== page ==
Iron Maiden‘s frontman Bruce Dickinson was at the Orpheum Theater in Los Angeles, California on March 1 during his spoken-word tour. The legendary vocalist was asked how he changed the tone of his voice over the years during the Q&A session.
Bruce Dickinson, who started his musical career in the late 70s with the band Samson, became famous with the stage name “Bruce Bruce“. He appeared on two studio albums with Samson until Dickinson left the band to join Iron Maiden. Bruce, who is still in the active line-up of Iron Maiden today, took part in thirteen studio albums with Iron Maiden.
On the other hand, the vocalist, who has released six studio albums to date, stated that the preparations for the new album are between 50 and 70 percent complete, and it will be released this year. Bruce‘s last studio album, Tyranny of Souls, was released in 2005 consists of 11 tracks and over 43-min listening time.
Anyway, he was in Los Angeles, California on March 1 during his 2-month U.S. spoken word tour, which he started on January 17 in Fort Lauderdale, Florida. Meeting with the audience at the Orpheum Theater, Bruce answered their questions. He answered the question about the change in his voice as he got older and the tones he reached over the years.
“Well, I’m not sure it has changed that much,” Bruce said. “When your voice is very young — I discovered my voice, when I was young, as being quite tinny; it didn’t have a lot of [depth] to it.
“And your voice, it thickens a bit as you get older. And obviously talking for two and a half hours doesn’t help. But when you get to hitting high notes… My high end…
“When I was in the early days — Samson and stuff like that — I used to go into my little falsetto thing, but that got blown out of the water when I did ‘The Number Of The Beast’, because I pushed up into my high register, which is not like a cash register; it’s a bit that actually happens in your voice. But it is a kind of high register.”
Bruce Dickinson Takes The Decision To Move His Voice To The High Octave On Advice With His Publisher
Bruce Dickinson decided to take his voice to higher octaves after an exchange of ideas with his publisher, Ralph Simon. Ralph told Dickinson that American people love the high octave thing, and he should go with it.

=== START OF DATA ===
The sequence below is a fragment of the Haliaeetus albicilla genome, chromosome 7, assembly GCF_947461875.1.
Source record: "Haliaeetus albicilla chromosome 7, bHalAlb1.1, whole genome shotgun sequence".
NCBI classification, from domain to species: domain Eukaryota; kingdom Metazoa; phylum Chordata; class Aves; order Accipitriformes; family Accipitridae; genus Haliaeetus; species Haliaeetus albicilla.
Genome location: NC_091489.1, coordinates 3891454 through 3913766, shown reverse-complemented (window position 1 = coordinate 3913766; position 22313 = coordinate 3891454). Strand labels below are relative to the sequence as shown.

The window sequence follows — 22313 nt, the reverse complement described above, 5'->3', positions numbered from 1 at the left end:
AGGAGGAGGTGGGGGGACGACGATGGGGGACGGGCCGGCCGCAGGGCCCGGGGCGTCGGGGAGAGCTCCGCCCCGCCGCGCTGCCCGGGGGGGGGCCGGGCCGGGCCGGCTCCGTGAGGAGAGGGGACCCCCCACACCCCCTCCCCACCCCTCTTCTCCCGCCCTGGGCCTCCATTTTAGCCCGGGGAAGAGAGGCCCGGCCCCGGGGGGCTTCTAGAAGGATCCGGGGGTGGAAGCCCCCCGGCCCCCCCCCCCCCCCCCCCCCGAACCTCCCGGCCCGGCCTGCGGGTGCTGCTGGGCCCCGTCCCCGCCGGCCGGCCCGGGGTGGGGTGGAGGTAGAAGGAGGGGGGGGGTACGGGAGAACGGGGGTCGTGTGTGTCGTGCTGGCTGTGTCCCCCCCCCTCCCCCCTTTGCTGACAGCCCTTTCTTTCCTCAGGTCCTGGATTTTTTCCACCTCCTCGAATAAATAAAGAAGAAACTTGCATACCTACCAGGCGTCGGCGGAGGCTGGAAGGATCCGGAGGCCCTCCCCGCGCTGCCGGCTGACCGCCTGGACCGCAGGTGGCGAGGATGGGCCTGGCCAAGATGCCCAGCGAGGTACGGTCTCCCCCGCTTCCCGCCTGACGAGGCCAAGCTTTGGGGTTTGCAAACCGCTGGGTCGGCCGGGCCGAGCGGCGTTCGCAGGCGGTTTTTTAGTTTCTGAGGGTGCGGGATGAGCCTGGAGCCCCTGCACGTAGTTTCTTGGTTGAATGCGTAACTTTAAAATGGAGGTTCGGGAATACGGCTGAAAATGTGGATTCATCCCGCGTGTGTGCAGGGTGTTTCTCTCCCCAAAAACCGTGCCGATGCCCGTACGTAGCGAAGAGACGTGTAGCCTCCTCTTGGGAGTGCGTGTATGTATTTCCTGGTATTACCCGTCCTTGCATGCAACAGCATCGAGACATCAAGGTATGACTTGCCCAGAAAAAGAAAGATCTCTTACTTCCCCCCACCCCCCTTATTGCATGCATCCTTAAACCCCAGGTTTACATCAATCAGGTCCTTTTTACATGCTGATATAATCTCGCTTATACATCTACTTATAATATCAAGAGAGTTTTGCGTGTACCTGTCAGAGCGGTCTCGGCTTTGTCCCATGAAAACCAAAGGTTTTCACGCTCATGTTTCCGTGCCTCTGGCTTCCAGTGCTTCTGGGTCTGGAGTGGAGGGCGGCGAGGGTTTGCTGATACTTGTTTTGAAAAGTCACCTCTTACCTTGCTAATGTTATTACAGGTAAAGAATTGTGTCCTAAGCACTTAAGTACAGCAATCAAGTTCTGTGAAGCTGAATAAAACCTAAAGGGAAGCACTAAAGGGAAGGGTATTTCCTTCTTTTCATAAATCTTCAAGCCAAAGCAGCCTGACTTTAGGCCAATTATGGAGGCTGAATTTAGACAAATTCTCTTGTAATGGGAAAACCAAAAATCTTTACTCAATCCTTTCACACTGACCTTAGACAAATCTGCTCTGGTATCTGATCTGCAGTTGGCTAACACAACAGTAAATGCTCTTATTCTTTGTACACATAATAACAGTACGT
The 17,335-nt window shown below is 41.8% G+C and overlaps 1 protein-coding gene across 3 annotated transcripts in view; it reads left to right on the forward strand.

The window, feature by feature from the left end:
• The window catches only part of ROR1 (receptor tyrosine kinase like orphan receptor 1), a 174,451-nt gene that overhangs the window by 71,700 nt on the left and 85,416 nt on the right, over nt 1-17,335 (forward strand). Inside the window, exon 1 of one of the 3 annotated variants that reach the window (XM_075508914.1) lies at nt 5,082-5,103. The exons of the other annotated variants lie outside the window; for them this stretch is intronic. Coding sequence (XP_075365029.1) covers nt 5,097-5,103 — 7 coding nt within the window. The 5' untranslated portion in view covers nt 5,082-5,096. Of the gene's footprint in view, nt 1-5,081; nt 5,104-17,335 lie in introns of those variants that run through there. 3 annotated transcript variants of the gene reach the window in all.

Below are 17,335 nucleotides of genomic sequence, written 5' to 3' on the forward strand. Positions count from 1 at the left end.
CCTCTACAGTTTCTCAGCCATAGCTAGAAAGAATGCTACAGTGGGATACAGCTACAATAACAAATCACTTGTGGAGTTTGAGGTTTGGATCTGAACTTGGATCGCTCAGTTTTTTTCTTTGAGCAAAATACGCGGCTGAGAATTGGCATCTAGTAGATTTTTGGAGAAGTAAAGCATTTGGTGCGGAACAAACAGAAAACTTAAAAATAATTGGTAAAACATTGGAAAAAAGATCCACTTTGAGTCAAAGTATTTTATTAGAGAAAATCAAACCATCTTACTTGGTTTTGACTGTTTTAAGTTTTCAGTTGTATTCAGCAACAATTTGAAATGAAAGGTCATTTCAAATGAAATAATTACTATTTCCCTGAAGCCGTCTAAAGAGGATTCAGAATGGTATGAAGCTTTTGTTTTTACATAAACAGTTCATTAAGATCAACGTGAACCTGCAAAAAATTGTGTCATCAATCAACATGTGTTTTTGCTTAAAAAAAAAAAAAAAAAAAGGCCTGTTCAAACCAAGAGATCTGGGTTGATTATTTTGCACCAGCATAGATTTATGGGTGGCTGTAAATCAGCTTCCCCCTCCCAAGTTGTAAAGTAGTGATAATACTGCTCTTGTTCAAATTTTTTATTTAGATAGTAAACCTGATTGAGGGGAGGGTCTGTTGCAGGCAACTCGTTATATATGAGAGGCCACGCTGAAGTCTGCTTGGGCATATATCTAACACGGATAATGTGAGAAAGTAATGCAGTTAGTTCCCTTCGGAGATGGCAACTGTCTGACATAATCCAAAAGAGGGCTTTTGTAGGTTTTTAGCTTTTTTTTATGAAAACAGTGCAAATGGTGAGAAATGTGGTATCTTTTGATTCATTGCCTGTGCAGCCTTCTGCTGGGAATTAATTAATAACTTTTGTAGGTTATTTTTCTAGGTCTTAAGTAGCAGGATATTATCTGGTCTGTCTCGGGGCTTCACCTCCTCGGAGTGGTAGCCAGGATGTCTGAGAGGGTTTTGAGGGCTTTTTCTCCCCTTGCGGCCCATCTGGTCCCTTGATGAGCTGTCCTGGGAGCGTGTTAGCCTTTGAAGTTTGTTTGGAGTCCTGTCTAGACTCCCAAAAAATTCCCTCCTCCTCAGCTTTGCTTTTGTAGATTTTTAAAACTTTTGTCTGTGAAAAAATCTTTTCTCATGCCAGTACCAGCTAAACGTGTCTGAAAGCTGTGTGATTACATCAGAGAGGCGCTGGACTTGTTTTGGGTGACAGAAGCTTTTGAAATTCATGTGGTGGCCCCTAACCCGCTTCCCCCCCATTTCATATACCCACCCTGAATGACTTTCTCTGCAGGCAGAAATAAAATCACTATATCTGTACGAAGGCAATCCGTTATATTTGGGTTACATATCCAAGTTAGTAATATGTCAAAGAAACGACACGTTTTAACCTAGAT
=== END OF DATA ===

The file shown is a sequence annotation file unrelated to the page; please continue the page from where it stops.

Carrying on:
“As my publisher said — he was a South African gentleman called Ralph Simon, and he worked with Zomba Music,” Dickinson adds. “And Ralph, he managed other producers, so he managed Martin Birch and they also managed the guy that did all the Def Leppard albums.
“So, anyway, he would chat to me about this stuff, and when we would do the Maiden things like we’d do ‘Run To The Hills’, he’d come up ,’You have this thing that Mutt does with all of his bands.
“It’s the high-frequency thing that makes the Americans go raving mad. You’ve got that high octave. When you go into it, like ‘Run To The Hills’, and when you sing, ‘Run to the hills, run for your life,’ it makes the Americans go raving mad; they can’t help themselves.’ So I took that advice. I thought I’d just go to that high octave that makes the Americans go raving mad.”
During a recent appearance on Consequence, Bruce had discussed Iron Maiden’s current singing and playing techniques. Saying that they are better players in many ways than they were two decades ago, Dickinson added that Senjutsu is the proof of this.
“First of all, we still have the capability of doing that as in we can still play,” Bruce said. “We’re actually a lot better players now in many ways than we were 20 years ago, certainly 25 years ago, because we’re not thinking quite so much down the same tram lines.
“Because of that, it’s enabled us to do an album like ‘Senjutsu.’ We’ve kind of been building to it for a while. I can’t put my finger on exactly one aspect of the album that made things click because that’s not the way things are when you make a really amazing record.
“I think it really is an amazing record, by the way. You have a vague awareness of it that this might be good when you do it.
“It’s ‘The Number of the Beast,’ when we did that album, which is also kind of fairly popular album, we all had a vague awareness that, ‘Wow, this feels like it’s something special.’
“Indeed, it was, but exactly why? It was hard to put your finger on. It was maybe people’s mental state; they were relaxed, confident, and having a great time.
“As luck would have it, it was the last thing we did because suddenly the world went mad after we recorded it,” he clarifies. “It was like, ‘Oh my God! There is going to be no more touring for this year or next year.’ It just went on and on.
“So it was pure good fortune that we recorded it when we did.”